The 20-tonne bulk sample has been sent to SGS Lakefield, which will commence the first stage of pilot plant metallurgical testwork to produce a battery-grade lithium carbonate product. As previously reported, bench-scale metallurgical tests at SGS successfully produced battery-grade 99.6% lithium carbonate (Li2CO3) using standard flow-sheet processes.
"This pilot-scale test work is the next phase of metallurgical tests for our project development, following a successful first stage," said Canada Lithium President and CEO Peter Secker. "Results from this pilot metallurgical test will be used for the feasibility study next year. The material will also provide additional samples under the terms of our marketing agreement with Mitsui in Japan."
In addition, the Company has commissioned engineering firm BBA Inc. to determine the potential for an open-pit operation rather than an underground mine. The analysis was initiated following the announcement in early November that the conceptual target had doubled to 29-30 million tonnes grading 1.1%-1.2% Li2O. (The potential quantity and grade is conceptual in nature and there has been insufficient exploration to define a mineral resource. It is uncertain if further exploration will result in the discovery of a mineral resource. This estimate cannot be considered current and reliable.)
"Our initial concept was a ramp-access underground operation, but with the geological studies undertaken to date, we have commissioned our engineering consultants BBA Inc. to model the open-pit potential," Mr. Secker said.
The digitizing and modeling of all historical data from the 400 holes drilled when the mine was operating up to the mid-1960s was undertaken by Caracle Creek International Consulting (CCIC) this past fall. This work culminated in the new conceptual target estimate of 29-30 million tonnes, well above the historical NI 43-101 non-compliant resource of 15 million tonnes grading 1.4% Li2O.The CCIC-supervised 7,000-metre drill program is now 70% complete and initial assays are expected in the near future. The majority of the drill program is focused on twinning historical drill holes in order to prepare a 43-101 compliant resource estimate. The pre-feasibility study currently under way is on track for completion in the first quarter of 2010.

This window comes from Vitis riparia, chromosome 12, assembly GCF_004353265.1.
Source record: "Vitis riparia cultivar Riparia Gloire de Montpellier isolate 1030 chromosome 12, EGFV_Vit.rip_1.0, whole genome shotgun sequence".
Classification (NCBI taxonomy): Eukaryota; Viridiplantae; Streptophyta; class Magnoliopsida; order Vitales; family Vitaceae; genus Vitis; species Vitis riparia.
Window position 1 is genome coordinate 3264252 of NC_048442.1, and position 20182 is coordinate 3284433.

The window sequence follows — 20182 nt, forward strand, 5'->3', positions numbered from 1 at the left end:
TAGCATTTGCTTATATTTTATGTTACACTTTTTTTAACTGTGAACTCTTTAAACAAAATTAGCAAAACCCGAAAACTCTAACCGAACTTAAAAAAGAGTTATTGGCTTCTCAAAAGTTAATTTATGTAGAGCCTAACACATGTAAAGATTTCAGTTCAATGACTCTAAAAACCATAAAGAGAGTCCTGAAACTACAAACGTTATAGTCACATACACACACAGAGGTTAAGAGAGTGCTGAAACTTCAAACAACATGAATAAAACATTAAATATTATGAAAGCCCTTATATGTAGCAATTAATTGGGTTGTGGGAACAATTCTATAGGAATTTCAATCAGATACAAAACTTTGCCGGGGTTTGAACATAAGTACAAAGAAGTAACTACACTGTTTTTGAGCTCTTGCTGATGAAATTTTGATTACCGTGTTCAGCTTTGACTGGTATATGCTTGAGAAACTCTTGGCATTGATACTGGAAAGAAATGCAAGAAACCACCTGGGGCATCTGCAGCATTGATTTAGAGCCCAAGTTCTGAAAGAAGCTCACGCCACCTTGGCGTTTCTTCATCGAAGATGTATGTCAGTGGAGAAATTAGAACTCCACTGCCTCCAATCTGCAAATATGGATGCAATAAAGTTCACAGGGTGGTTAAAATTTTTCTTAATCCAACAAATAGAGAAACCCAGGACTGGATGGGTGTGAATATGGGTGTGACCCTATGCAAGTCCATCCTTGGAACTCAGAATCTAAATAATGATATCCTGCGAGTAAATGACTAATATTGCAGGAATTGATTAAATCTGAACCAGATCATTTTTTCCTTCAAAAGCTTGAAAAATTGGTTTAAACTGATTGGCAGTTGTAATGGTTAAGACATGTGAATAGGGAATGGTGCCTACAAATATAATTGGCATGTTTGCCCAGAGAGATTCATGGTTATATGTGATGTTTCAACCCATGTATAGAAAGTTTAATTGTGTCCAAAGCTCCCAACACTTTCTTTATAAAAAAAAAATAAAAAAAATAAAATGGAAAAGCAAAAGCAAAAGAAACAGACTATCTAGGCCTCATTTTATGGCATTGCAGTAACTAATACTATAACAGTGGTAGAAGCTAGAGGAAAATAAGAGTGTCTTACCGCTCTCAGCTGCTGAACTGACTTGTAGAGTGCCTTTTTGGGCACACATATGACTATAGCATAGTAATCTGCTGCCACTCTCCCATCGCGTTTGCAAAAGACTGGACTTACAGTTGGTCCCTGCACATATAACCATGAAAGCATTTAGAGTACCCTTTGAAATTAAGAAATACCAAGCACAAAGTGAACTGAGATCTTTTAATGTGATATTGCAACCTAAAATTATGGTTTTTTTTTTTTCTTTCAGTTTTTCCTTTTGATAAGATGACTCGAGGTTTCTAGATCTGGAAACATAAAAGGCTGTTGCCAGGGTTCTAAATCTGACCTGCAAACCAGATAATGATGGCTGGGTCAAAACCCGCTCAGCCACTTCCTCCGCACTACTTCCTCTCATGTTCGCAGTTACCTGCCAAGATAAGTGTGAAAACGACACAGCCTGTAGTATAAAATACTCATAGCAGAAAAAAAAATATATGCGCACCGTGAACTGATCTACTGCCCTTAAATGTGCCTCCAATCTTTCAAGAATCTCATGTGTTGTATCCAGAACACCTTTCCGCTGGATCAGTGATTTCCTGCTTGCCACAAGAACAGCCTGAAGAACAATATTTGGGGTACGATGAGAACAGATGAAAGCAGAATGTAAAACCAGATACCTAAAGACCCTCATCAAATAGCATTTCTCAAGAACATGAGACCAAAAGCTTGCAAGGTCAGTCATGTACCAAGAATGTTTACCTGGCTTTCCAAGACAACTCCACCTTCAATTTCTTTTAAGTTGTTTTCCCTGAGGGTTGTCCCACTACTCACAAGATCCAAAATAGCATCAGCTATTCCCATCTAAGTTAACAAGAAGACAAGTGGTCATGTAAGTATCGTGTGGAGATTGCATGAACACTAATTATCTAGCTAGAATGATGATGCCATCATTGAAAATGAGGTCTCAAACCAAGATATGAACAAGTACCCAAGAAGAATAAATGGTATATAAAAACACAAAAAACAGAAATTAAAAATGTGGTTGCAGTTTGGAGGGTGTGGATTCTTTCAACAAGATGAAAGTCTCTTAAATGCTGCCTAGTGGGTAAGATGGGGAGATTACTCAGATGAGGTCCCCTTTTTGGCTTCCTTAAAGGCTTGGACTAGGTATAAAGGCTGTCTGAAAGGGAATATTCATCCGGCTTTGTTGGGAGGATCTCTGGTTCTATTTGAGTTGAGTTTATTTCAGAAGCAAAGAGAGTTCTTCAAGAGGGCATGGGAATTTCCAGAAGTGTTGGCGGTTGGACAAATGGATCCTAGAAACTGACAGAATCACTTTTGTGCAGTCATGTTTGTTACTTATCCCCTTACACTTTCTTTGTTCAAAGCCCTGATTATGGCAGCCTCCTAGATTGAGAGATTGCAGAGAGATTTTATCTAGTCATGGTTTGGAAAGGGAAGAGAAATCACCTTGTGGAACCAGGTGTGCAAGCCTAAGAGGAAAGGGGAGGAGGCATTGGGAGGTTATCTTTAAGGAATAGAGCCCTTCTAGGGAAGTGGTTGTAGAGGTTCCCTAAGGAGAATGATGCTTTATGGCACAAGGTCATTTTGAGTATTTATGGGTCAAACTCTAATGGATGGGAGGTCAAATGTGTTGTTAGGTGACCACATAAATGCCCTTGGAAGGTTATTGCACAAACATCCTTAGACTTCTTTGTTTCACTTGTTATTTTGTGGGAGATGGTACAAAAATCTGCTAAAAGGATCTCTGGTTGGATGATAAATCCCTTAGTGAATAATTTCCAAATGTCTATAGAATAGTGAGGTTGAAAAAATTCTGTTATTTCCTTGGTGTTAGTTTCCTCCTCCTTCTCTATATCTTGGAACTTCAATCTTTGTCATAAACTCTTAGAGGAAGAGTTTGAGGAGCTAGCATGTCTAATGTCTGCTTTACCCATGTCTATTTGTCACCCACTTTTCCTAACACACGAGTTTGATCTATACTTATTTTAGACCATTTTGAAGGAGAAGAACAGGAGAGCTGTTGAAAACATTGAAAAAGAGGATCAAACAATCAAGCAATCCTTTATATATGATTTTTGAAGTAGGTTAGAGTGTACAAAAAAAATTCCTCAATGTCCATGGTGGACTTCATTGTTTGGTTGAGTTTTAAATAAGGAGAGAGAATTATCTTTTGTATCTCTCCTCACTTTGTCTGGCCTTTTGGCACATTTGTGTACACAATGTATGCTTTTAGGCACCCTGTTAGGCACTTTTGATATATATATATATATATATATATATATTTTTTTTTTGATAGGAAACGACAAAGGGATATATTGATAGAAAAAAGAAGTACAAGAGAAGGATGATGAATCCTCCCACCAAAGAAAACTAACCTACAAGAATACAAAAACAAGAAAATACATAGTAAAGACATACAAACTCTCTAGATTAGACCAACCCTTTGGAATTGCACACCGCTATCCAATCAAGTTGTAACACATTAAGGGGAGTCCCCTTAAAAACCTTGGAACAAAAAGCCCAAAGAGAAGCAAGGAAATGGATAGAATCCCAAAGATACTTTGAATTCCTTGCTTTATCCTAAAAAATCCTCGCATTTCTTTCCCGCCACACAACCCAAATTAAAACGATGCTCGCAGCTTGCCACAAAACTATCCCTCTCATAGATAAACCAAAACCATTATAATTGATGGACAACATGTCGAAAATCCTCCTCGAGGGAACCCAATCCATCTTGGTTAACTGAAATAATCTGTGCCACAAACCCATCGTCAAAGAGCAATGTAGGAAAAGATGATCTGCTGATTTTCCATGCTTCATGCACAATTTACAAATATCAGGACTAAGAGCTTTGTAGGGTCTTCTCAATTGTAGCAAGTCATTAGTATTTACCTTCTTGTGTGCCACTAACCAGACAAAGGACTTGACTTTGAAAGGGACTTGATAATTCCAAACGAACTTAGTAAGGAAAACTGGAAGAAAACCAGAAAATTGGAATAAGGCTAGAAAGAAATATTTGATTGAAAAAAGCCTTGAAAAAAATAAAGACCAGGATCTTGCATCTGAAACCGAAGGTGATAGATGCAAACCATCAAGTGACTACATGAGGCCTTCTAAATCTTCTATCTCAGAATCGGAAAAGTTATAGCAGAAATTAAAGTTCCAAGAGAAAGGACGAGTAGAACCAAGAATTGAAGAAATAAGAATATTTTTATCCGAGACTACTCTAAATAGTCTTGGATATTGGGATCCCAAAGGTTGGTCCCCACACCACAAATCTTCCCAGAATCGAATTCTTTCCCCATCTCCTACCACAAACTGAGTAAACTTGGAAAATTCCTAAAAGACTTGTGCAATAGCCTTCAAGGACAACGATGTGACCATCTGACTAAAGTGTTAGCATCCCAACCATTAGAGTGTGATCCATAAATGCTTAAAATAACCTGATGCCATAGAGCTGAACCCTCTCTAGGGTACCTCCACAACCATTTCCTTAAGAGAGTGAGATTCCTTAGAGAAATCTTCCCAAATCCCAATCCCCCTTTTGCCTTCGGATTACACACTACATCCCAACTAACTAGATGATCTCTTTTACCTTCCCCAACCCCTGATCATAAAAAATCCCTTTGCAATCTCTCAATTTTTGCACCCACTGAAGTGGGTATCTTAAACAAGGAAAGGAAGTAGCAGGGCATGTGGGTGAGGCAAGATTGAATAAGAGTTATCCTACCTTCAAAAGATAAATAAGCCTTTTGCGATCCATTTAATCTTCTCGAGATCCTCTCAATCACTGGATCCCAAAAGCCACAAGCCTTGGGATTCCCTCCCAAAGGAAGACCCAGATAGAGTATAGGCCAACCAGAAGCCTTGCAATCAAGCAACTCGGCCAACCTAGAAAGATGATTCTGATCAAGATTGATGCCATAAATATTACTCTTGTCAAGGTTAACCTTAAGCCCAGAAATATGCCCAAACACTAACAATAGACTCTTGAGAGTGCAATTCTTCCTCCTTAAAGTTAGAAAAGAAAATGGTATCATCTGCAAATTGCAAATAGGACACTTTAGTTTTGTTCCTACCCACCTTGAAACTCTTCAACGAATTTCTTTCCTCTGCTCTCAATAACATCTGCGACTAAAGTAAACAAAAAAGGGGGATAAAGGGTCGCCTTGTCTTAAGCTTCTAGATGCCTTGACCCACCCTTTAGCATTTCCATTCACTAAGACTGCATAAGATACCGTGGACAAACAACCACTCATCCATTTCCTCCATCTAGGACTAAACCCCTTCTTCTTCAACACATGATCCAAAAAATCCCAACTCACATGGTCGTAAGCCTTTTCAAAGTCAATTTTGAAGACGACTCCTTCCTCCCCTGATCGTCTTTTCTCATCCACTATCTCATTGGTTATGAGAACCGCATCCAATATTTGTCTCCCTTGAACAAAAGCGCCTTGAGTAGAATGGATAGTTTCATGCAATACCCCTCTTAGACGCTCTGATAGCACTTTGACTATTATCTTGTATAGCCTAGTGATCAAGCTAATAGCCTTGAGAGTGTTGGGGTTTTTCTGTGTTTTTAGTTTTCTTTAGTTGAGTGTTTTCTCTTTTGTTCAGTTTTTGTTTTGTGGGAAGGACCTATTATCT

The historical estimate of 15 million tonnes at 1.14% Li2O is not compliant with NI-43-101 due to the fact that the original core samples from the historic drilling programs were lost when the mine closed down in 1965 and the assay data cannot be verified. A Qualified Person has not done sufficient work to classify the historical estimate as current mineral resources; Canada Lithium Corp. is not treating the historical estimate as current mineral resources; and the historical estimate should not be relied upon.
The conceptual tonnage exploration target was prepared by Michelle Stone, P.Geo., a Senior Geologist with CCIC. Ms. Stone is an independent Qualified Person as defined by NI 43-101. Ms. Stone has read and approved the contents of this news release.
As noted above, test samples were processed by SGS Lakefield. Gary Pearse, B.Sc Geol Engineering, M.Sc Econ., is the designated QP within the meaning of the term in NI 43-101.
Canada Lithium Corp. is a Canadian-based resource and exploration company trading under the symbol CLQ on the TSX-V. The Company has initiated a prefeasibility study on the Quebec Lithium Project, which will include environmental, metallurgical, geological and engineering studies. It has an agreement with Japanese metals trading firm, Mitsui and Co. Ltd., to market a portion of Canada Lithium Corp.’s product in China, Korea and Japan. Metallurgical tests have produced battery-grade lithium from deposit samples.
Lithium-ion batteries (sometimes abbreviated Li-ion batteries) are a type of rechargeable battery in which the anode (negative electrode) contains lithium, and the cathode (positive electrode)is made of a type of porous carbon. During normal operation, the current flows (when the external circuit is connected) from the anode to the cathode, as in any type of battery.
Lithium-ion batteries are common in portable consumer electronics because of their high energy-to-weight ratios, lack of memory effect, and slow self-discharge when not in use. In addition to consumer electronics, lithium-ion batteries are increasingly used in defense, electric vehicles, and aerospace applications due to their high energy density.